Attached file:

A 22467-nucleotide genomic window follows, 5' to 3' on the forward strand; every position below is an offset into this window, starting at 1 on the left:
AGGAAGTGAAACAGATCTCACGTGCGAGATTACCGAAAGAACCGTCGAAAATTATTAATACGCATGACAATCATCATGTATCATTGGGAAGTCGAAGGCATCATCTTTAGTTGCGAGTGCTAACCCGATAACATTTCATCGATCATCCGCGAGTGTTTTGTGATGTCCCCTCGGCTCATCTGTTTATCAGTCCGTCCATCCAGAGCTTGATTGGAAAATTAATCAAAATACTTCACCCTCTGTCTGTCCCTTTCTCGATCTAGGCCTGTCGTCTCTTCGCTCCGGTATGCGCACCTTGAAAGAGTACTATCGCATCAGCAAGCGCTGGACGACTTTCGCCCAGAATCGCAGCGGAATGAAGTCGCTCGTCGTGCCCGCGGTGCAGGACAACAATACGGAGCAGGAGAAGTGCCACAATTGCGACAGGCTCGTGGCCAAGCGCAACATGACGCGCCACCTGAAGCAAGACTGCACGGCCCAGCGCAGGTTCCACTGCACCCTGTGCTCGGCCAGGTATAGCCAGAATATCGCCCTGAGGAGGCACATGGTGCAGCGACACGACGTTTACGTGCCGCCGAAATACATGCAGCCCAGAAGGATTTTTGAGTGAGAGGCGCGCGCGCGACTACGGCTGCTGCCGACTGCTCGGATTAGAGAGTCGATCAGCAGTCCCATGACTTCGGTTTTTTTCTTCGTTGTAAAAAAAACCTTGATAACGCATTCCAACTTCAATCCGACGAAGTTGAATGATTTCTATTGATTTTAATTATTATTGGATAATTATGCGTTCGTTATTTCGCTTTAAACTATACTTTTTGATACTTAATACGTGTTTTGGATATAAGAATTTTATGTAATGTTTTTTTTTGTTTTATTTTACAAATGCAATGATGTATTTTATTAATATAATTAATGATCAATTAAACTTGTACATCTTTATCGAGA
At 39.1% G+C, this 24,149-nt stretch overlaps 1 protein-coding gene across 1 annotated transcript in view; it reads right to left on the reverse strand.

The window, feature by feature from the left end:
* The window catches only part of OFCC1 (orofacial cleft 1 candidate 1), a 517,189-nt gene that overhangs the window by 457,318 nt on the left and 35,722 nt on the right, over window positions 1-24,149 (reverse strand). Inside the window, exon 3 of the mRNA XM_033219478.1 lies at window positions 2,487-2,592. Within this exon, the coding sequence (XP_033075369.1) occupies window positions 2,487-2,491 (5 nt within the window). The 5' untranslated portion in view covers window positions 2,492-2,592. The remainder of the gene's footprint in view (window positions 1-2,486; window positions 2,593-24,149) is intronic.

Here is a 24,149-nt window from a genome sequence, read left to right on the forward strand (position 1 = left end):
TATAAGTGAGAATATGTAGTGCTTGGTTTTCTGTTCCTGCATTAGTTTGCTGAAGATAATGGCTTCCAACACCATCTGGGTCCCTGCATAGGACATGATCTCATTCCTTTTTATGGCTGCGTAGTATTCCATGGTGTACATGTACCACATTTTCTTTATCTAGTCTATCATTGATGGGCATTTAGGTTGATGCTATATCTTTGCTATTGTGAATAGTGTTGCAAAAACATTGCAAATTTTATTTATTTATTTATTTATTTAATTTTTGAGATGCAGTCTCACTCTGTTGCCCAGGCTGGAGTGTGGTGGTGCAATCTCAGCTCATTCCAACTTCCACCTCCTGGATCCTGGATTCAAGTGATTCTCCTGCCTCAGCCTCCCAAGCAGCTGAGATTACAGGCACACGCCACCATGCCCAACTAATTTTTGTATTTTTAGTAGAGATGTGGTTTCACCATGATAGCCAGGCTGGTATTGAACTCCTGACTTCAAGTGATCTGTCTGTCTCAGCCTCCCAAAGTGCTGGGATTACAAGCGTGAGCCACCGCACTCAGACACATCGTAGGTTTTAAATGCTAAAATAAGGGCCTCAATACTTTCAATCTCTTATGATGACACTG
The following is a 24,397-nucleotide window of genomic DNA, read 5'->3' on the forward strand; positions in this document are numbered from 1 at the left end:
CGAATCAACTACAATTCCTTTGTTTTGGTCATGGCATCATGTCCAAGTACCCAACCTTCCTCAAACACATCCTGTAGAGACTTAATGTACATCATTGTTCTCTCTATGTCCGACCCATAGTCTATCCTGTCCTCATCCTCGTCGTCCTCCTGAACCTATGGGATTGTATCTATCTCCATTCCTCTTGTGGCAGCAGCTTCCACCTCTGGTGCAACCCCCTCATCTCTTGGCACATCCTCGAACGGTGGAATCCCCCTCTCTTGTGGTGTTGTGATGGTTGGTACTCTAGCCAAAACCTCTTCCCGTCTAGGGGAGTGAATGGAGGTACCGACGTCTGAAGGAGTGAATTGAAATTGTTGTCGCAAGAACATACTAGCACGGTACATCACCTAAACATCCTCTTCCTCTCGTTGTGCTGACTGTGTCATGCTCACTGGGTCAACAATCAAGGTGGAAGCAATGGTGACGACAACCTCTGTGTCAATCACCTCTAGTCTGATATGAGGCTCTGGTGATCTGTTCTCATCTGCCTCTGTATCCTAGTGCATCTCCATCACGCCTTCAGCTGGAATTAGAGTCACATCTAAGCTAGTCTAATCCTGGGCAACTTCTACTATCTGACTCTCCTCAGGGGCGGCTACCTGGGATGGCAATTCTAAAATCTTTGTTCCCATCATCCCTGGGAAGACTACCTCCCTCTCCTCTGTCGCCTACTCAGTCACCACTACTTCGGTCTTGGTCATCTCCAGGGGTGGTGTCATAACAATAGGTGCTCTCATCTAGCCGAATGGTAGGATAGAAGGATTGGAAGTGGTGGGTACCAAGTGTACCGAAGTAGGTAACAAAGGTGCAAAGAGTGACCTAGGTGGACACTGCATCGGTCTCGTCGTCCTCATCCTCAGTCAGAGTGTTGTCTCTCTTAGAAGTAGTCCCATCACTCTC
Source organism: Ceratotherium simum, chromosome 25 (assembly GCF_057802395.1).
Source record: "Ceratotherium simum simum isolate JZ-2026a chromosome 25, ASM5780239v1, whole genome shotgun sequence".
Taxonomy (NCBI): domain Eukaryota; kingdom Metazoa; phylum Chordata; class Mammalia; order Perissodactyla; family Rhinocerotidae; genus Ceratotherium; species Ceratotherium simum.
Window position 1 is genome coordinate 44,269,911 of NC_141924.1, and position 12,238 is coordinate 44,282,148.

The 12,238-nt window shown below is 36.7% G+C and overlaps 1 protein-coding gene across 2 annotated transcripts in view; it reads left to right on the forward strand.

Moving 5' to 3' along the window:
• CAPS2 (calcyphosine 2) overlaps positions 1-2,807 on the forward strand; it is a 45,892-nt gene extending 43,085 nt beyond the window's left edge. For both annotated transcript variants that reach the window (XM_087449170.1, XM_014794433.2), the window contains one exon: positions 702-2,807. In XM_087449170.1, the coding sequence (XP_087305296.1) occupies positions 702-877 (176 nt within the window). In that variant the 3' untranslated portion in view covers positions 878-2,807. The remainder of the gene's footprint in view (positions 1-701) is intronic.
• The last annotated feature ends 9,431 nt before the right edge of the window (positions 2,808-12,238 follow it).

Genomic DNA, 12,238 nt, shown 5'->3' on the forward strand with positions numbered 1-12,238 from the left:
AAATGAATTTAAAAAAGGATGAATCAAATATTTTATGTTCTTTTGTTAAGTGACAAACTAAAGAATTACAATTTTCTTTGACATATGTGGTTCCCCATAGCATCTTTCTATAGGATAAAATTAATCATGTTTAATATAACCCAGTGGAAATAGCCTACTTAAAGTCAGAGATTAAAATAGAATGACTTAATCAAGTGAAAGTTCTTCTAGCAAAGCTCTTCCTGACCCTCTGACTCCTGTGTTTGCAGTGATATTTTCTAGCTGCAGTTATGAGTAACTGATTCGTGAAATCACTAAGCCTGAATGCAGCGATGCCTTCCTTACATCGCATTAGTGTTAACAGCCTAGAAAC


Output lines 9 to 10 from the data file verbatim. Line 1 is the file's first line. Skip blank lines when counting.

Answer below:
CGAATCAACTACAATTCCTTTGTTTTGGTCATGGCATCATGTCCAAGTACCCAACCTTCCTCAAACACATCCTGTAGAGACTTAATGTACATCATTGTTCTCTCTATGTCCGACCCATAGTCTATCCTGTCCTCATCCTCGTCGTCCTCCTGAACCTATGGGATTGTATCTATCTCCATTCCTCTTGTGGCAGCAGCTTCCACCTCTGGTGCAACCCCCTCATCTCTTGGCACATCCTCGAACGGTGGAATCCCCCTCTCTTGTGGTGTTGTGATGGTTGGTACTCTAGCCAAAACCTCTTCCCGTCTAGGGGAGTGAATGGAGGTACCGACGTCTGAAGGAGTGAATTGAAATTGTTGTCGCAAGAACATACTAGCACGGTACATCACCTAAACATCCTCTTCCTCTCGTTGTGCTGACTGTGTCATGCTCACTGGGTCAACAATCAAGGTGGAAGCAATGGTGACGACAACCTCTGTGTCAATCACCTCTAGTCTGATATGAGGCTCTGGTGATCTGTTCTCATCTGCCTCTGTATCCTAGTGCATCTCCATCACGCCTTCAGCTGGAATTAGAGTCACATCTAAGCTAGTCTAATCCTGGGCAACTTCTACTATCTGACTCTCCTCAGGGGCGGCTACCTGGGATGGCAATTCTAAAATCTTTGTTCCCATCATCCCTGGGAAGACTACCTCCCTCTCCTCTGTCGCCTACTCAGTCACCACTACTTCGGTCTTGGTCATCTCCAGGGGTGGTGTCATAACAATAGGTGCTCTCATCTAGCCGAATGGTAGGATAGAAGGATTGGAAGTGGTGGGTACCAAGTGTACCGAAGTAGGTAACAAAGGTGCAAAGAGTGACCTAGGTGGACACTGCATCGGTCTCGTCGTCCTCATCCTCAGTCAGAGTGTTGTCTCTCTTAGAAGTAGTCCCATCACTCTC
Source organism: Ceratotherium simum, chromosome 25 (assembly GCF_057802395.1).